Copyright 2003 Reed Business Information, Inc. --This text refers to an out of print or unavailable edition of this title.
 

Review

very strongly recommends this book to business leaders and students of management& -- getAbstract.com, April 2004

“… very strongly recommends this book to business leaders and students of management…” (getAbstract.com, April 2004)

Price, product, and even quality don't cut it anymore when it comes to raising above the competition. So says brand consultant Calloway, who offers an energetic piece on branding, company culture, and customers. He looks at the likes of Harley-Davidson, Starbucks, and lesser knowns such as the Nashville-based Tractor Supply Company to show how they have differentiated themselves by creating their own categories. Calloway advises companies to begin by figuring out who they are and what their corporate culture is like. He continues with a discussion of branding, explaining how customer perception of the company actually creates the brand. He then urges companies to break away from the pack by connecting with customers better than the competition does. Calloway includes ample real-world examples from his clients, and the customer-service experiences he cites from his personal and professional lives ring especially true. With companies scrambling to survive in this dicey economy, the book is apropos for all business collections. —Carol J. Elsen, Univ. of Wisconsin Lib., Whitewater (Library Journal, August 2003)

In this no-nonsense guide to beating the competition, Calloway, a branding and competitive positioning consultant with clients like BMW and IBM, offers hope to companies confronting a constantly changing and increasingly competitive marketplace. Success, he says, lies in distinguishing yourself from others and forging emotional connections with customers. Before you do anything else, Calloway says, you must answer the question, "Who are You?" unambiguously and with fervor. It your response is vague and uninspiring, Calloway predicts failure, since a lame answer signals lack of vision, focus and commitment, elements he considers essential just to be in the running. An advocate of corporate language that reinforces company identity and motivates employees, Calloway shuns empty slogans and fashionable buzzwords. He snappily makes his point by asking what would have happened if Martin Luther King Jr. had proclaimed, "I Have a Strategic Plan" instead of "I Have a Dream." In no uncertain terms, he asserts companies must pay close attention to each customer and focus marketing on individuals, not abstract demographics. Anyone spacing out while Calloway exhorts innovation and hard work to connect with the customer base in ways that Starbucks, Southwest Airlines and others have will hop to when he has a hypothetical customer ask, "Why should I do business with you?" A company without a compelling answer, Calloway believes, will see the customer go elsewhere. But Calloway emphasizes triumph is possible with disciplined application and provides case studies, interviews and anecdotes illustrating successful approaches for earning customer loyalty and for setting businesses apart in their fields. (Aug.) (Publishers Weekly, June 23, 2003)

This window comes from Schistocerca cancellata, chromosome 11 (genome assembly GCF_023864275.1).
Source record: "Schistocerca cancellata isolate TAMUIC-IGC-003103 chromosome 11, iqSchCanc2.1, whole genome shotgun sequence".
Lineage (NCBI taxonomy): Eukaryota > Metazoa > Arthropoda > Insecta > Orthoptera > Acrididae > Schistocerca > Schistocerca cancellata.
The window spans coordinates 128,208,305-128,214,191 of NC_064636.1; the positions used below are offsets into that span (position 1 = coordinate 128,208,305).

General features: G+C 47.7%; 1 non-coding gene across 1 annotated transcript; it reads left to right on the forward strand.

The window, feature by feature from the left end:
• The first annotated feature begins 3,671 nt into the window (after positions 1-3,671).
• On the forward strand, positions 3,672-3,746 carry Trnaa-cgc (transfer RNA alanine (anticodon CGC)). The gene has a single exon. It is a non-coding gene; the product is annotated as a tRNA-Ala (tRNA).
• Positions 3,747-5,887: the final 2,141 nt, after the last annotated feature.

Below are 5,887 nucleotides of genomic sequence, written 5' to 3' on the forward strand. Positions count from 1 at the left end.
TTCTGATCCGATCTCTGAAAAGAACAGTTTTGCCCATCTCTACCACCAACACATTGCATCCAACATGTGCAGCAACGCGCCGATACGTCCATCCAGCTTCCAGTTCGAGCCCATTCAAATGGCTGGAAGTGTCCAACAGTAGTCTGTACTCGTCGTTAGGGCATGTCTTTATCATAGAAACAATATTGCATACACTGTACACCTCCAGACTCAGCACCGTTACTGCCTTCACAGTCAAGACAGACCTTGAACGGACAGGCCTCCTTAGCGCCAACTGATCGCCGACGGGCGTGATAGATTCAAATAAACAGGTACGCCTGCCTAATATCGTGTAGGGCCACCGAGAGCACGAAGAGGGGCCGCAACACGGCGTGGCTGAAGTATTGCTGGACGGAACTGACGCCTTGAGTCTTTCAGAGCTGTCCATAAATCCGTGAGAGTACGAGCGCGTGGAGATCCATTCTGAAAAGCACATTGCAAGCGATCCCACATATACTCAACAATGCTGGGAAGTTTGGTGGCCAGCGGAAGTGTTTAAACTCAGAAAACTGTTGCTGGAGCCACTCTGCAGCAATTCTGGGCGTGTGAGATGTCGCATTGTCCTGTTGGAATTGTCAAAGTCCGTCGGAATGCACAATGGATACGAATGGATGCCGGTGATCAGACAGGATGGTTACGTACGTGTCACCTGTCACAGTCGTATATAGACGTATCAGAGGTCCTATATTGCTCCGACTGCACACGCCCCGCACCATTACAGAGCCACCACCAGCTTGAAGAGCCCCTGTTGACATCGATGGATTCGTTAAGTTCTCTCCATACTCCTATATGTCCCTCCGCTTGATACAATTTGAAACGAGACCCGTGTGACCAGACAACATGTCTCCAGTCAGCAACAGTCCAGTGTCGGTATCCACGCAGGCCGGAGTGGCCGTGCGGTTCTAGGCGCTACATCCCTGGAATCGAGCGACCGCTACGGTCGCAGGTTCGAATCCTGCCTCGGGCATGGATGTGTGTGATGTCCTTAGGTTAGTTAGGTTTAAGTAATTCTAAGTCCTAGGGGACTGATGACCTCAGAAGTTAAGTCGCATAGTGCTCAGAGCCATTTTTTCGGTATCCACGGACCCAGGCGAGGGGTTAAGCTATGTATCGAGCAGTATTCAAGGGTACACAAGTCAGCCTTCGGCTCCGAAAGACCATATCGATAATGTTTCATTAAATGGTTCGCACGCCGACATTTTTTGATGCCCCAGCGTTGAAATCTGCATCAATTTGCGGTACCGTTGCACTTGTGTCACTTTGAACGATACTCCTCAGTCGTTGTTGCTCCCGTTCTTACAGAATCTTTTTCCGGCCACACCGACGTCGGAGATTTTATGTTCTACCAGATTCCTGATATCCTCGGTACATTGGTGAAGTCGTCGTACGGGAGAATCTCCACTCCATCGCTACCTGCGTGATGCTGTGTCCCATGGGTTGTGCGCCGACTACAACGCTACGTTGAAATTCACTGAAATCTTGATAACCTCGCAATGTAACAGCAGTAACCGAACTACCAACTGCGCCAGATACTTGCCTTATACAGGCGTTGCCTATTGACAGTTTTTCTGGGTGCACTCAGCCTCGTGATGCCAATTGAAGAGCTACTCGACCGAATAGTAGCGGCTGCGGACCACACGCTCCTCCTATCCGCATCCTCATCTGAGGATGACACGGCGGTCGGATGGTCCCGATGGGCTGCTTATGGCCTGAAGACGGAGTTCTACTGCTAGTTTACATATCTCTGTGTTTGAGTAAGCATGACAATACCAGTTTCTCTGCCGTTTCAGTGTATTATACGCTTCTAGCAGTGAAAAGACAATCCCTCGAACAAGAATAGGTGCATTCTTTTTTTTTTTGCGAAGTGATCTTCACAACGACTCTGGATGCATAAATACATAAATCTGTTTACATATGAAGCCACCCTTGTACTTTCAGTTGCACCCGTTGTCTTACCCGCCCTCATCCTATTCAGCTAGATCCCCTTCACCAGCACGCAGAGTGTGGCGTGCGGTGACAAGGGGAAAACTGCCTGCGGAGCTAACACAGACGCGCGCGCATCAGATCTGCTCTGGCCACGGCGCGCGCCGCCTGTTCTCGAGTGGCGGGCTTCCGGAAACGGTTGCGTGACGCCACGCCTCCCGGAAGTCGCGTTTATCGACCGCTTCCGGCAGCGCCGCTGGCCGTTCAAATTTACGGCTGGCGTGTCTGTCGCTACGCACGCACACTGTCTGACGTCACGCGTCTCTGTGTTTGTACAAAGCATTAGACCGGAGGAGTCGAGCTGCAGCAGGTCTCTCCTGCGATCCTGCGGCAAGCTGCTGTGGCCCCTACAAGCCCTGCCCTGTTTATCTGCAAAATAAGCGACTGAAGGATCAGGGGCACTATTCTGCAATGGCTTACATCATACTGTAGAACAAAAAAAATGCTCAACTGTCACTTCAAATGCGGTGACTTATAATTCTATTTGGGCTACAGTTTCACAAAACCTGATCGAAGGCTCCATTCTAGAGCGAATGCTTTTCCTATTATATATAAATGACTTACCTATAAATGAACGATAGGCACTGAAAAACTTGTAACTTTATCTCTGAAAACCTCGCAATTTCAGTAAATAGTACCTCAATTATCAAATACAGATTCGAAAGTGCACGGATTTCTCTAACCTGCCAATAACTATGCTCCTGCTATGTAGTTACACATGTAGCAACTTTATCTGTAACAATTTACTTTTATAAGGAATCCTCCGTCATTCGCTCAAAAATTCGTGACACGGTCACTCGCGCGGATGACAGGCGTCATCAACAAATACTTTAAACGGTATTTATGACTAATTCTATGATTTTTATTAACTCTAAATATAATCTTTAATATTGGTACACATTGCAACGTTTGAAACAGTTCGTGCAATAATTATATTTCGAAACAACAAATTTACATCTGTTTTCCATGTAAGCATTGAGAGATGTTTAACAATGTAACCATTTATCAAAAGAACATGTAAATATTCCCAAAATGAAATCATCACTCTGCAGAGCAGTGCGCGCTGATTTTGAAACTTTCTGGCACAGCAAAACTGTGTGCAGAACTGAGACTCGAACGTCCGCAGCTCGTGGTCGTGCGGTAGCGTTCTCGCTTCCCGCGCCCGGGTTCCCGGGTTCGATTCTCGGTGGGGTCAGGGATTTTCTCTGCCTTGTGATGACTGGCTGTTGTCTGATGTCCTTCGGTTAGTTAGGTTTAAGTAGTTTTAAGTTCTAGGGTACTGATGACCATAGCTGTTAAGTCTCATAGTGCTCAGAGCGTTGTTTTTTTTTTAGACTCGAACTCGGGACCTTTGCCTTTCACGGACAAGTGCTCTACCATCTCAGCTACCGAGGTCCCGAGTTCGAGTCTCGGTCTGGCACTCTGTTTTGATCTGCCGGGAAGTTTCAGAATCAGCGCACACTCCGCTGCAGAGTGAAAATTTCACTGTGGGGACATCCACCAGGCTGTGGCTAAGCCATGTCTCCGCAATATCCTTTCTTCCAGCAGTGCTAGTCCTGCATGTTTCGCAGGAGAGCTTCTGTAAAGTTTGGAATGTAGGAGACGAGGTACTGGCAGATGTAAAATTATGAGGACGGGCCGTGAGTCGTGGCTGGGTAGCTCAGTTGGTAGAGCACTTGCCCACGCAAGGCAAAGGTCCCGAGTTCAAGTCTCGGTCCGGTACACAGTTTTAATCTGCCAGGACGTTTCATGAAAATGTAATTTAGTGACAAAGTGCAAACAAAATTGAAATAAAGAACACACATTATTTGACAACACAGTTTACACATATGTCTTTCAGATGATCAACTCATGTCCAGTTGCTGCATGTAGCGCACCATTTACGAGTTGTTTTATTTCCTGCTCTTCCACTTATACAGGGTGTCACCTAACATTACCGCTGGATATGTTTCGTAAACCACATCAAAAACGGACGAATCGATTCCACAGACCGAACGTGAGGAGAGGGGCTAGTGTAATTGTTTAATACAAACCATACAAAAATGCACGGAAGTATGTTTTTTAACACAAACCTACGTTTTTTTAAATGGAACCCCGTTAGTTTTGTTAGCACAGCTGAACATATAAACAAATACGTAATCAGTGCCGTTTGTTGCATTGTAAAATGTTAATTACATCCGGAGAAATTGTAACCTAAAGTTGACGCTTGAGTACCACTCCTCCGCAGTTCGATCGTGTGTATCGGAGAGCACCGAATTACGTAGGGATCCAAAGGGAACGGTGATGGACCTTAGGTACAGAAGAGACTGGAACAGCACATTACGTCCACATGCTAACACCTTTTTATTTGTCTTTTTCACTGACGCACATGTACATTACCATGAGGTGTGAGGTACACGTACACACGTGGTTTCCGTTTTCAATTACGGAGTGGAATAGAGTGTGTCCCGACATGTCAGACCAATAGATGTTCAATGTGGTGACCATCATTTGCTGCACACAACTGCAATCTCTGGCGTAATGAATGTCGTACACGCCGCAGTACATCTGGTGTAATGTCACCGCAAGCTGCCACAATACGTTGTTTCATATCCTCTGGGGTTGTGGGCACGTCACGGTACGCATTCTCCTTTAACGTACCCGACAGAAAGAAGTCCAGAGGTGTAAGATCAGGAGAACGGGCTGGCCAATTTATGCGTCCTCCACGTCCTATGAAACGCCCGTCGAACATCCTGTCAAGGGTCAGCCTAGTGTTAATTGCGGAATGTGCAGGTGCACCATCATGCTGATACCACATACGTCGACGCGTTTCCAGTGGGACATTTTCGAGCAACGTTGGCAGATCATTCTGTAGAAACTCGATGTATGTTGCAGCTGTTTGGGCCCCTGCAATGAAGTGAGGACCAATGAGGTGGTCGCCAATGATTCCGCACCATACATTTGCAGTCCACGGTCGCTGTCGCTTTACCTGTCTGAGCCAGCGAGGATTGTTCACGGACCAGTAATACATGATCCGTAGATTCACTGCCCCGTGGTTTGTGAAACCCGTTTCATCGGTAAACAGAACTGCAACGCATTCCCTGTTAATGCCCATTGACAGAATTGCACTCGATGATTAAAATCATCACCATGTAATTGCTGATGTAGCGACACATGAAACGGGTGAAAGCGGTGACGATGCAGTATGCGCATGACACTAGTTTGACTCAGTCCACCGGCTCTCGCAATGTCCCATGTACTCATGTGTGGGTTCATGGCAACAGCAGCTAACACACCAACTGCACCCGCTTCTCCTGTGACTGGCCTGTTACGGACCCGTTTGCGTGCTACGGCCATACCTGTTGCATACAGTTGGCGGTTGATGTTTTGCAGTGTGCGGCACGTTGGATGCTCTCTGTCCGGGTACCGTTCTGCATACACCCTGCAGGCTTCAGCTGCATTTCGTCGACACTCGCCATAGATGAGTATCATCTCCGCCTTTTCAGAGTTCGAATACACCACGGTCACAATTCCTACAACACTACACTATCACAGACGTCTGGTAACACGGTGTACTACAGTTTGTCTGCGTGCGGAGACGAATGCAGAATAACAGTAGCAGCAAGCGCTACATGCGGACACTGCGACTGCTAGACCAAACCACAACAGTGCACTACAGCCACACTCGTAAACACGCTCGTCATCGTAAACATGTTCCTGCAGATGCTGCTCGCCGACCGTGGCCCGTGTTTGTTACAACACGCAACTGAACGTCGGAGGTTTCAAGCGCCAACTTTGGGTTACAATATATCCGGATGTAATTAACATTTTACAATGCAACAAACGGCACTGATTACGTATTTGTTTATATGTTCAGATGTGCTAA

[this books is a] "no-nonsense guide to beating the competition." -- Publishers Weekly, June 23, 2003 --This text refers to an out of print or unavailable edition of this title